Even if you could trust the scale, companies that label their products “non-comedogenic” are just doing it for marketing. The term isn’t regulated by the FDA, so it doesn’t carry any weight.
There are plenty of ‘comedogenic oils’ that are just fine for use on your face. Especially since the most comedogenic oil is actually produced by your body.
That’s right, sebum, the natural oil that your body produces to keep your face hydrated and protected, would have a big red five on the comedogenic scale.
Yet, your body needs sebum to stay healthy.
Perform Your Own Tests Instead
Ultimately, when you factor in the differences in everyone’s skin chemistry, the most reliable method of testing skincare products is on your own skin.
The tried and true patch test will give you an idea of how your skin reacts to a product before you’re slathering it all over your face. Use the product on a small patch of skin and go from there if it’s irritating, no need to continue.
A good rule of thumb is to stick with natural ingredients and avoid harsh chemicals that tend to irritate.
Look for companies that are transparent in their products. Companies that don’t have anything to hide will list ingredients on their websites and even disclose where they’re sourced from.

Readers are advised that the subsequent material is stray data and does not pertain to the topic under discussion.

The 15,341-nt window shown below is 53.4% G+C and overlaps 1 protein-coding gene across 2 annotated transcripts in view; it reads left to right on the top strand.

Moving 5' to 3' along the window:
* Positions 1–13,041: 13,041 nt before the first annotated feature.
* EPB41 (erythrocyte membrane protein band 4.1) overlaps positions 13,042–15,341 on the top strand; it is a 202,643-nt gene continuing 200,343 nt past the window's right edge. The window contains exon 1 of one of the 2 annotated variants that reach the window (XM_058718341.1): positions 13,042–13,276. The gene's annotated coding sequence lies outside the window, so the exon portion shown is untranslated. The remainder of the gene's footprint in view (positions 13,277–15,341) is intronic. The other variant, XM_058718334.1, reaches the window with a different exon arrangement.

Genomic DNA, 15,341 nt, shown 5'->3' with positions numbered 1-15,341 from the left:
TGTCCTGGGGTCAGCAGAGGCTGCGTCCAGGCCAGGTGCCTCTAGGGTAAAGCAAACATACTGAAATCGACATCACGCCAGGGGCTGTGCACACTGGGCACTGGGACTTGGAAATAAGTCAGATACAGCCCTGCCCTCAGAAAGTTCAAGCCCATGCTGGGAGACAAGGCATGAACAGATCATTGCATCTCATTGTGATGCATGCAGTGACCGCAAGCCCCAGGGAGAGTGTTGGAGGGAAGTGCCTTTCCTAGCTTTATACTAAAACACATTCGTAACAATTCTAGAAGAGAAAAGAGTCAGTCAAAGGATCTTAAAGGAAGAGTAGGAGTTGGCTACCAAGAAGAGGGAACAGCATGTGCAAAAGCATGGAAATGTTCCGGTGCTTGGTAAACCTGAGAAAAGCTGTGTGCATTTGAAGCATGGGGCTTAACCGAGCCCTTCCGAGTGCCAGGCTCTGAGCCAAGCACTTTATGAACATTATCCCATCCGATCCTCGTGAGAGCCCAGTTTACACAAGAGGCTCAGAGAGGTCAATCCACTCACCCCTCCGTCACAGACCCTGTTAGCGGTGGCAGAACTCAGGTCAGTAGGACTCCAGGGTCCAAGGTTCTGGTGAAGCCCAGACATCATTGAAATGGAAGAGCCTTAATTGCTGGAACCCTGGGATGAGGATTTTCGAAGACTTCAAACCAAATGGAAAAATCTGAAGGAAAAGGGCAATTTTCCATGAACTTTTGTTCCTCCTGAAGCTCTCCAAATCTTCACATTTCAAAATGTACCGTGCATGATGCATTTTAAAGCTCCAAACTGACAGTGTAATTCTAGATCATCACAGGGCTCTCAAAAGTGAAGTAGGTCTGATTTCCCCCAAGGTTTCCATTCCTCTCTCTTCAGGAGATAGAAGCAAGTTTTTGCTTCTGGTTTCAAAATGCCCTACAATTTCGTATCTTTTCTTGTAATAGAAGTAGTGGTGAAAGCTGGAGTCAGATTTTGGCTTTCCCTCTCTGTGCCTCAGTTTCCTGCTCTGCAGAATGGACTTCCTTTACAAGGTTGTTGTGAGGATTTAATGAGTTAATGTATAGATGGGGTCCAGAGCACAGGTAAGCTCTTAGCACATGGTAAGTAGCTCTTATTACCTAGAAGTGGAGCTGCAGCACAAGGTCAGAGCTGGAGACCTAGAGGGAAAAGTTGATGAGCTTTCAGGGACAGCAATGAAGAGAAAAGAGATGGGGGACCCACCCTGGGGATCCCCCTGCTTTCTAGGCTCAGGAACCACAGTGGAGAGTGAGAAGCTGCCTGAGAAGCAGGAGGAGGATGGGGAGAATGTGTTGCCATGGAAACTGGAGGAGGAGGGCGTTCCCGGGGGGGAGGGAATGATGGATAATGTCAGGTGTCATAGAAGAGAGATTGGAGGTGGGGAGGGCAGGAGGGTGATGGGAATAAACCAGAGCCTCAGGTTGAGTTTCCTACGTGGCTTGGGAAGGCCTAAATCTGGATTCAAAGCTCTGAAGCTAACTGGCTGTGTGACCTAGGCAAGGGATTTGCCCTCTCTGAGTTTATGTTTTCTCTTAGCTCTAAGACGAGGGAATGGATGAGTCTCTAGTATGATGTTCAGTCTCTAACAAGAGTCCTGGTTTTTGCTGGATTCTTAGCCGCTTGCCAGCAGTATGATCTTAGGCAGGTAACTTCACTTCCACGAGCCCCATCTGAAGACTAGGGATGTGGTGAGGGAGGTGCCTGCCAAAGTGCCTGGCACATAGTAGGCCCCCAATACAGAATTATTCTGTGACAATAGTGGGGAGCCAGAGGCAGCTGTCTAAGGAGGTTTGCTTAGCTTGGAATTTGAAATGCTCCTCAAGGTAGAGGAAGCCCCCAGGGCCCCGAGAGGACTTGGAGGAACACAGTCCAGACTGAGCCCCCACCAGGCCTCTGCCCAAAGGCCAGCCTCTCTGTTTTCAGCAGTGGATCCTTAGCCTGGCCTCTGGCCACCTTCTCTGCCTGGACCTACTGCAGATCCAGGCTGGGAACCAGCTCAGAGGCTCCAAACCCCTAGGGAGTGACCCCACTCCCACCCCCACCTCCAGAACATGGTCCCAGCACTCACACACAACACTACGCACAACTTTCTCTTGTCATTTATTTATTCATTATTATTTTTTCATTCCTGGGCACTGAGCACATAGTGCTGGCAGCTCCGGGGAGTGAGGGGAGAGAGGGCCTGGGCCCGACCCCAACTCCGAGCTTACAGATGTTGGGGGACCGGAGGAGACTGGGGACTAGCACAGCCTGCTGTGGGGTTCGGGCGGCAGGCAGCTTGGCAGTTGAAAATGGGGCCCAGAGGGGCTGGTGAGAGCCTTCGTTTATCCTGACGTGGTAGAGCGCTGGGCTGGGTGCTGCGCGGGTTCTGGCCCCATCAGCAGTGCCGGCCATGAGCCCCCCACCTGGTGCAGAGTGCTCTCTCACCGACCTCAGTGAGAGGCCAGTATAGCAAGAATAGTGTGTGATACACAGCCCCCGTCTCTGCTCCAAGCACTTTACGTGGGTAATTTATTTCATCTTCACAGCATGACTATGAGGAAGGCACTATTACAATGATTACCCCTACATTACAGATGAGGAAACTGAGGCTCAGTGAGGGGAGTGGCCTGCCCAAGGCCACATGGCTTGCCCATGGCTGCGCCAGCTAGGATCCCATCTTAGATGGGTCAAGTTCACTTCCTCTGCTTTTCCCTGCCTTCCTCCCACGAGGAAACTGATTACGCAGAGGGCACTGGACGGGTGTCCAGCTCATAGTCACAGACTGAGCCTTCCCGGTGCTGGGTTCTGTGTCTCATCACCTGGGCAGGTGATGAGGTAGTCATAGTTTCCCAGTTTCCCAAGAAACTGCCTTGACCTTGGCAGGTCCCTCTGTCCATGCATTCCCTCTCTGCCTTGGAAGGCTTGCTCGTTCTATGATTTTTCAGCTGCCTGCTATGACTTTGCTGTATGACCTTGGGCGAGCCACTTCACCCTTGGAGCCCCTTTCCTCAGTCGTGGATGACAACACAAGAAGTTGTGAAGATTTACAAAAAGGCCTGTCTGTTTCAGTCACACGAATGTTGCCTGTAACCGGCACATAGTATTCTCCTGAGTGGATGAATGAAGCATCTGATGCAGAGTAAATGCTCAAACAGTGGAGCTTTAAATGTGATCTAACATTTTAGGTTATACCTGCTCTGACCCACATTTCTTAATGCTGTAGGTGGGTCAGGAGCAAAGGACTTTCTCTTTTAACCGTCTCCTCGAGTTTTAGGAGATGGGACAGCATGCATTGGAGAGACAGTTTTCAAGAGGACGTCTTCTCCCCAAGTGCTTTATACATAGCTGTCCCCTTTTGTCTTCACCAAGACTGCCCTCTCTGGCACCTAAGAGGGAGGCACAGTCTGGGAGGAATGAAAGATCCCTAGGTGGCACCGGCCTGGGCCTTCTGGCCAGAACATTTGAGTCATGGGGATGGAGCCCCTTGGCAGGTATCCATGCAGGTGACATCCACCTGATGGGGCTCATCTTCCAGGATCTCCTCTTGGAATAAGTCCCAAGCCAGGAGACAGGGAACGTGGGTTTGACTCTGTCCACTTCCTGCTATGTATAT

At Averr Aglow, you’ll find full transparency on all of our skincare. Take our Radiant Cleansing Nectar, for instance.
One look at the product page, and you’ll see a complete list of ingredients, an explanation of what our active ingredients do, and where they come from.
Other websites have information on skincare ingredients so you can further your research. Knowledge is power, and when you have sensitive skin, it’s essential to know what you’re putting on it.
Cross-check active ingredients on these sites:
- Environmental Working Group: Search ingredients and products. The database gives a score based on possible irritants and health effects.
- INCI: Copy and paste ingredient lists or even upload a photo of the label. You can also search for specific products. The database breaks down what the ingredients do and provides a rating on how safe it is for your skin.
- CosDNA: Review products based on individual ingredients and user’s experiences. Especially helpful in getting a full list of ingredients for products before you purchase them.
- Cosmetic Ingredient Review: Provides links to scientific studies regarding various ingredients.
Your Skin, Your Choice
The only person that can make decisions about your skin is you! If a potential product seems fishy, trust your gut and skip it.
The level of research you put into choosing a skincare routine is up to you. No one knows your skin as you do, and there is no scientific study in the world that will tell you something about your own skin that you don’t already know.
Armed with the truth about the comedogenic scale and these research tools at your fingertips, you have everything you need to make informed decisions about your skincare.
You’re well on your way to clear, glowing skin, and we can help! Check out our Clear Skin Kit and join the thousands of women who discovered skin healing success with Averr Aglow skincare.